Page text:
Source The Guardian
The World Cancer Research Fund (WCRF) has pinpointed the level of drinking implicated in liver cancer after undertaking what it says was the biggest review so far of the evidence on the relationship between diet, weight, physical activity and the disease. Its assessment of 34 previous studies covering 8.2 million people, more than 24,500 of whom had liver cancer, revealed “strong evidence” linking intake of three drinks a day to the disease. “Around three or more drinks per day can be enough to cause liver cancer,” said Amanda Mclean, director of the charity’s UK branch. “Until now we were uncertain about the amount of alcohol likely to lead to liver cancer. But the research reviewed in this report is strong enough, for the first time, to be more specific about this.” The WCRF’s findings prompted the Alcohol Health Alliance, a coalition of health organisations, to claim that alcohol is so toxic that cans and bottles should carry health warnings. “Alcohol, like tobacco and asbestos, is a class 1 carcinogen and it is totally unacceptable that the public is not provided with such basic information”, said Prof Sir Ian Gilmore, the alliance’s chair.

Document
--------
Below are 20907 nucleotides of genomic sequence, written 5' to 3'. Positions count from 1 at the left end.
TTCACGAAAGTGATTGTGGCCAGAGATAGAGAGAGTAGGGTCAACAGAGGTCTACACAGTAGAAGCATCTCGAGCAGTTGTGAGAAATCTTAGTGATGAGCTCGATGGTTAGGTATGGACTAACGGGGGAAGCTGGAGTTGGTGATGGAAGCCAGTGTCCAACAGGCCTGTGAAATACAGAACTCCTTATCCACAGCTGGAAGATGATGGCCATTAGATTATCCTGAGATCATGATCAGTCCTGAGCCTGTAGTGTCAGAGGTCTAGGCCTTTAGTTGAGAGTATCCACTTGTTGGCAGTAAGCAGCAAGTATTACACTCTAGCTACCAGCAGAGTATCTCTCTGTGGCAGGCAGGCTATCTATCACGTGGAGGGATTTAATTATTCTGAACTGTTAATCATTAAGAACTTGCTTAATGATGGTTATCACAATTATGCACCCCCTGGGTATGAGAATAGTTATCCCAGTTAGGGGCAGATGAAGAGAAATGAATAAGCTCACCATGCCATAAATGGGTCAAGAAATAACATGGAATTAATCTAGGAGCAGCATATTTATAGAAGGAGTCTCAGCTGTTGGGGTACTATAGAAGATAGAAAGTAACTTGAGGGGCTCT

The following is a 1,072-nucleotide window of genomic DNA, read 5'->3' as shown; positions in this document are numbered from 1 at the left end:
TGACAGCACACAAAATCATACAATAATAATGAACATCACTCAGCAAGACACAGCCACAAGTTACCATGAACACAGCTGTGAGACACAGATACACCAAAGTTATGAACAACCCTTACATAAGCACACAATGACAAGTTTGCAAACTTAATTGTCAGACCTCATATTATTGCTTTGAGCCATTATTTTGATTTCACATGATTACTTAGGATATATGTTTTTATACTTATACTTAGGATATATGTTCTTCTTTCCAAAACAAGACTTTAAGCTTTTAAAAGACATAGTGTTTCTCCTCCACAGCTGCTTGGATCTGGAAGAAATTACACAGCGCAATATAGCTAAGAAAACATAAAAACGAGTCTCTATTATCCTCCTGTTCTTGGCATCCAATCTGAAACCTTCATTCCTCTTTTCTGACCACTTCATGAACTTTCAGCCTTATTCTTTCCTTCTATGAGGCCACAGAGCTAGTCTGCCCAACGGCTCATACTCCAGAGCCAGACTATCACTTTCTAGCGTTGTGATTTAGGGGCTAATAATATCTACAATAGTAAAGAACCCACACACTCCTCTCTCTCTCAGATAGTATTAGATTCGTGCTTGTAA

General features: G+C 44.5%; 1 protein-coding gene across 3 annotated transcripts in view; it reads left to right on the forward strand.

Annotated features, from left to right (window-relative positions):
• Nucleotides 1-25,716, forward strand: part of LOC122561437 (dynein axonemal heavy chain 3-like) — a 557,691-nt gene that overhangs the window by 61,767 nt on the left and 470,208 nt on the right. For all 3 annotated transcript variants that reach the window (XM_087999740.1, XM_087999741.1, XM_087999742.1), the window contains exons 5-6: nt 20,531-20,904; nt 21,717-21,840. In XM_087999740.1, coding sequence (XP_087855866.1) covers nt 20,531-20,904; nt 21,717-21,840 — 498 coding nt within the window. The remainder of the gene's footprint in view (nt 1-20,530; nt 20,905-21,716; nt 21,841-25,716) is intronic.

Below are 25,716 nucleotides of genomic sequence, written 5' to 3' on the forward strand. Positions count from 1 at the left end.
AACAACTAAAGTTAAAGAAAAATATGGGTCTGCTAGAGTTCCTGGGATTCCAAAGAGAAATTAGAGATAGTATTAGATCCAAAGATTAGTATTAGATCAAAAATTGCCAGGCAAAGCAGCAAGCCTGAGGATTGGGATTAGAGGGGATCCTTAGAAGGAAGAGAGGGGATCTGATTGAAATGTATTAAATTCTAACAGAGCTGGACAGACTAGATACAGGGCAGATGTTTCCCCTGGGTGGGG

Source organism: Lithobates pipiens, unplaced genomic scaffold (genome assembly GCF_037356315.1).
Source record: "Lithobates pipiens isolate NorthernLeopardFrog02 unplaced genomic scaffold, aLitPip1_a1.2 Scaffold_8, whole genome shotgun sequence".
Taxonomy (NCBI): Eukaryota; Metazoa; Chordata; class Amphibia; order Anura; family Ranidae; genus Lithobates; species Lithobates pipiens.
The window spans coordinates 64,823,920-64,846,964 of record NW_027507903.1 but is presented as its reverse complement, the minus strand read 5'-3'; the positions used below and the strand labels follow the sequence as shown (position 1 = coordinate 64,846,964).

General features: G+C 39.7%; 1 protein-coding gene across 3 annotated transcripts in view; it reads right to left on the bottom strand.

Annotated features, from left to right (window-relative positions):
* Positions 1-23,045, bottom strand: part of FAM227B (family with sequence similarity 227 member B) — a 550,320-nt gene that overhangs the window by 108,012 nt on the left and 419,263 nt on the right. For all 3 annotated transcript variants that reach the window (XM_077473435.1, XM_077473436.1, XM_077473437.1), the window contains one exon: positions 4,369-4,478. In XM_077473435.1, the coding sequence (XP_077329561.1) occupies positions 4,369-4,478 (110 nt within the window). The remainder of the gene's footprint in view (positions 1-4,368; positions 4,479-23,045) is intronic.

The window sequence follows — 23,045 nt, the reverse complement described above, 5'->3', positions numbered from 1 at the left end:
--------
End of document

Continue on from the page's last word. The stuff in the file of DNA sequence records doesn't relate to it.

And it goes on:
On the flip side...
The WCRF’s analysis also found strong evidence that coffee could help protect against liver cancer, though it did not specify the amounts someone needs to drink.
What I'm missing from the articles on the research is how many times more risk say an double dose increase of alcohol will increase the risk for liver cancer. Increasing the risk from 1/1000 to say 1/2000 would be "double risk!" but when you look at the numbers it's something completely different.
WCRF also has a strong finding about liver cancer connection with the fungi that produces Aflatoxin poison which is more prevalent in warmer, developing regions with inadequate storage. This can affect cereals, spices, peanuts, pistachios, Brazil nuts, chillies, black pepper, dried fruit, figs etc. A value of 4 µg/kg is suitable but when the harvest had higher content of Aflatoxin the limit were increased to 10 µg/kg and so on by the FAO in their Codex Alimentarius. So watch out! FAO is run by the interests of producers and traders. Not the impact of liver cancer.